China is an economic power but thinks and acts like a Third World country because Beijing is still busy trying to hide its roots in the Cultural Revolution of the past. China knows that once Central Government loses its control, a social volcano would likely erupt. We can’t talk of a social volcano in the case of US; we talk of Occupy movements because they remain hopeful a “trickle down” solution might still be found as they have in the past. But with the fast developments over the last decade or so, the Top One Percent has become more and more a normal feature of the US economy and no solution to inequality is in sight.

Inequality matters. But, we can’t be explicit about it. We cannot talk of it as a theme of an election campaign, though it was the undertone of the campaign of DU30; it is of Trump. Inequality is a bitch; it is complex. We are scared of it. It is always the elephant in the room. We tackle it in an INDIRECT manner, groping and hoping. Why? …because social sciences have suddenly no answer. We also know by now that GDP and credit upgrades are very much incomplete measures of the well-being of a country.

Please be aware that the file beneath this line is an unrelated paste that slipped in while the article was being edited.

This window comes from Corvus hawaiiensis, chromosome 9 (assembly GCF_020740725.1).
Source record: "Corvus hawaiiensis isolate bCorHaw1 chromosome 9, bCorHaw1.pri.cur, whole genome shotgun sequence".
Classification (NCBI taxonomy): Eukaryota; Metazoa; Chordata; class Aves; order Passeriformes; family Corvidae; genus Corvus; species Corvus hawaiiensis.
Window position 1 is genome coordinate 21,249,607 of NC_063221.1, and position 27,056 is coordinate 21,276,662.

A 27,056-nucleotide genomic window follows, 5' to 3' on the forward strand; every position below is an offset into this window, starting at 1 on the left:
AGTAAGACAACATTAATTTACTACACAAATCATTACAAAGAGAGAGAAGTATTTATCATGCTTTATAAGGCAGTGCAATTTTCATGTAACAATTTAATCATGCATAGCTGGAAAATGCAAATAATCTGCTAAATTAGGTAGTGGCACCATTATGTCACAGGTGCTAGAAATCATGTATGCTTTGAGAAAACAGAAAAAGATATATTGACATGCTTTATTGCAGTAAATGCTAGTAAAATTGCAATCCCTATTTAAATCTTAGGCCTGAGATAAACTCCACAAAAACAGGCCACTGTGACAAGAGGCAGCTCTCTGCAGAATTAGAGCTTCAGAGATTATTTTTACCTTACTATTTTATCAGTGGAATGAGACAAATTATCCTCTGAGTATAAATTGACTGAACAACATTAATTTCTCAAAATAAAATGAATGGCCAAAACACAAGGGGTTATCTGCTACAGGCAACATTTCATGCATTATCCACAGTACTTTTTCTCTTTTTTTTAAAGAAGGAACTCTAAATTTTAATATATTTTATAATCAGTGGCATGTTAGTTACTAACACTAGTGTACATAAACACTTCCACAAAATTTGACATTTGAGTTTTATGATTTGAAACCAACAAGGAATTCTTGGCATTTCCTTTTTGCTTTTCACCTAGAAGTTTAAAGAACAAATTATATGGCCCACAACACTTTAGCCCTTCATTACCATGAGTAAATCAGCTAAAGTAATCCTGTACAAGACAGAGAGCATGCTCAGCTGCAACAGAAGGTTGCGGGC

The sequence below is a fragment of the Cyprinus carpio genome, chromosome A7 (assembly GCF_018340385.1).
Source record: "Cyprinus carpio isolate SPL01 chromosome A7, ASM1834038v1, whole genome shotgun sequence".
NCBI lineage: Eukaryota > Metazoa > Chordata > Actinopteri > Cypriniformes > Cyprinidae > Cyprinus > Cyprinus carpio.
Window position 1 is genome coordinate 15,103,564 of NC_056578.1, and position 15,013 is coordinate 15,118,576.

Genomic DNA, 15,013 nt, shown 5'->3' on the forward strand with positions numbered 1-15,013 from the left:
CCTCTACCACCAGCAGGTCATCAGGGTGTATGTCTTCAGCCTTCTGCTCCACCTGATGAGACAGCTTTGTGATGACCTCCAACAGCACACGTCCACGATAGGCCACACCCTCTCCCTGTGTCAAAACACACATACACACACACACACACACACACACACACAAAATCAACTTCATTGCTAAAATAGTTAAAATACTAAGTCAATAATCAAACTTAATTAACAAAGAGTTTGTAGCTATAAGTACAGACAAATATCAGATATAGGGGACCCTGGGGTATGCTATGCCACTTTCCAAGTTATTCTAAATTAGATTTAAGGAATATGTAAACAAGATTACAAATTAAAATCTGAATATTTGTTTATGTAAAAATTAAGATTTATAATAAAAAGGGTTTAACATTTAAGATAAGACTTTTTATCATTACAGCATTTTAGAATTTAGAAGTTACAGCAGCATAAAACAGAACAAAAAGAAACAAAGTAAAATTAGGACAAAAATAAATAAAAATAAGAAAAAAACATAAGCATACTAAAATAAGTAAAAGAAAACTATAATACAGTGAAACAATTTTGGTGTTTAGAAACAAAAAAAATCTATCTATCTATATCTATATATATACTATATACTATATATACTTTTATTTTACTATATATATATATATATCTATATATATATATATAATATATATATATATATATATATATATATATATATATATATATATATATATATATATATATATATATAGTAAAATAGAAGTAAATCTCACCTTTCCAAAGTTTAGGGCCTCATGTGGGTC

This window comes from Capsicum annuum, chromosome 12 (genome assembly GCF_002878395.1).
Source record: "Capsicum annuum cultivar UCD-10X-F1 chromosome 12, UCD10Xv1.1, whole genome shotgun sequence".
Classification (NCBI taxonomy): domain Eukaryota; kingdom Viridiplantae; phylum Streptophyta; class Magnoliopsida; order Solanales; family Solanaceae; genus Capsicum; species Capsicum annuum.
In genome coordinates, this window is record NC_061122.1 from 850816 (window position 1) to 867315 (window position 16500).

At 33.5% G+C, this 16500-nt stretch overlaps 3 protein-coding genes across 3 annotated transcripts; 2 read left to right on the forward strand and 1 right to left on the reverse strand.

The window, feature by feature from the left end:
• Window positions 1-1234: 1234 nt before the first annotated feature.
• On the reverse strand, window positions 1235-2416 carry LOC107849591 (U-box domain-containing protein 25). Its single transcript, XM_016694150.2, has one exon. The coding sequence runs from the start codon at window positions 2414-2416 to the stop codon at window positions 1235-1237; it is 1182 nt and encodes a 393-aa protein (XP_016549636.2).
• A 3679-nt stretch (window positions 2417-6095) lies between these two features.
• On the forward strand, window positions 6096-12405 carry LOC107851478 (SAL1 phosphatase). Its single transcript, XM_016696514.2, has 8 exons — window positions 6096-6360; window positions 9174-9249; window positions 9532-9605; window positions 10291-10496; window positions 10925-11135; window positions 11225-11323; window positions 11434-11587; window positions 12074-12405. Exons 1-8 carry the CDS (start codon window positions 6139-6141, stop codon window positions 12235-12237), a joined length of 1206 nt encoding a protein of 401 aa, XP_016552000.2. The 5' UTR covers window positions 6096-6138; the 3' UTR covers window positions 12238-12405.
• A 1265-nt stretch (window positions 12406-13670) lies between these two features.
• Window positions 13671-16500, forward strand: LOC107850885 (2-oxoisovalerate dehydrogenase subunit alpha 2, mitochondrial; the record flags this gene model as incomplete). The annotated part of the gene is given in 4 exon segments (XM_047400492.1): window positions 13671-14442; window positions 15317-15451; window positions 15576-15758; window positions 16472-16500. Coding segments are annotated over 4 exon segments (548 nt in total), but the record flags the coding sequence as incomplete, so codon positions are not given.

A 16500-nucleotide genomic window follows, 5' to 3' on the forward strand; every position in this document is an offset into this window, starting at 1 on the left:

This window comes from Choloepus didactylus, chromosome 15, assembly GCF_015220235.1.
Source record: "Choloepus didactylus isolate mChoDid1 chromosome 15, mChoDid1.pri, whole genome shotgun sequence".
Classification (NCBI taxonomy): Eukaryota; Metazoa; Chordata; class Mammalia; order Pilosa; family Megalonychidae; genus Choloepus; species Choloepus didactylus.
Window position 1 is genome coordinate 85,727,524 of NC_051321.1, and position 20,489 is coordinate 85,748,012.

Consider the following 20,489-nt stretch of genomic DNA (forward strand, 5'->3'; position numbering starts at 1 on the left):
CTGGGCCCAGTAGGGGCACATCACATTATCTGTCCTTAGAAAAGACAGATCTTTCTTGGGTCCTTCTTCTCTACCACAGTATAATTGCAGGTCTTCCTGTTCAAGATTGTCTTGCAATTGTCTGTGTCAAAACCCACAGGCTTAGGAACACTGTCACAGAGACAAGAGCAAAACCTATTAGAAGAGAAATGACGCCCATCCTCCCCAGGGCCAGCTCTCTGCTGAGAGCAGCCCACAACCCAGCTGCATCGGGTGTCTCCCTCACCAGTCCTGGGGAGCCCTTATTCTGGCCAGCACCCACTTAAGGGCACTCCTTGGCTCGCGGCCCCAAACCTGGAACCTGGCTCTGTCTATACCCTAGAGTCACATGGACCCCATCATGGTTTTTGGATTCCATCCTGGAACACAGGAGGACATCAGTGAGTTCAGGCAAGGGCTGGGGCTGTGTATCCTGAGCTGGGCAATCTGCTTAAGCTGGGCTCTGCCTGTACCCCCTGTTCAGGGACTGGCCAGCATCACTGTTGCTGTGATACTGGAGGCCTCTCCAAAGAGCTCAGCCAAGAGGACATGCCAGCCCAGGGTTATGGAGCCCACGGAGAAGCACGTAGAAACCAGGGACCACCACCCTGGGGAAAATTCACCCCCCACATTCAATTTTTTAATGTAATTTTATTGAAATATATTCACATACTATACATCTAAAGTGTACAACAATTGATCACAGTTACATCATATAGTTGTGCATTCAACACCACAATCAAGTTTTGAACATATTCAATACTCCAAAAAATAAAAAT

No question, social scientists have long been concerned with inequality. This has usually been addressed from specific theoretical and/or political positions – Marxism, liberalism, feminism, anti-racism and so on. But as Mike Savage (Co-director, Institute of International Inequalities, London School of Economics) observed, these have generated foundational disputes and controversies, rather than sets of problems to work on.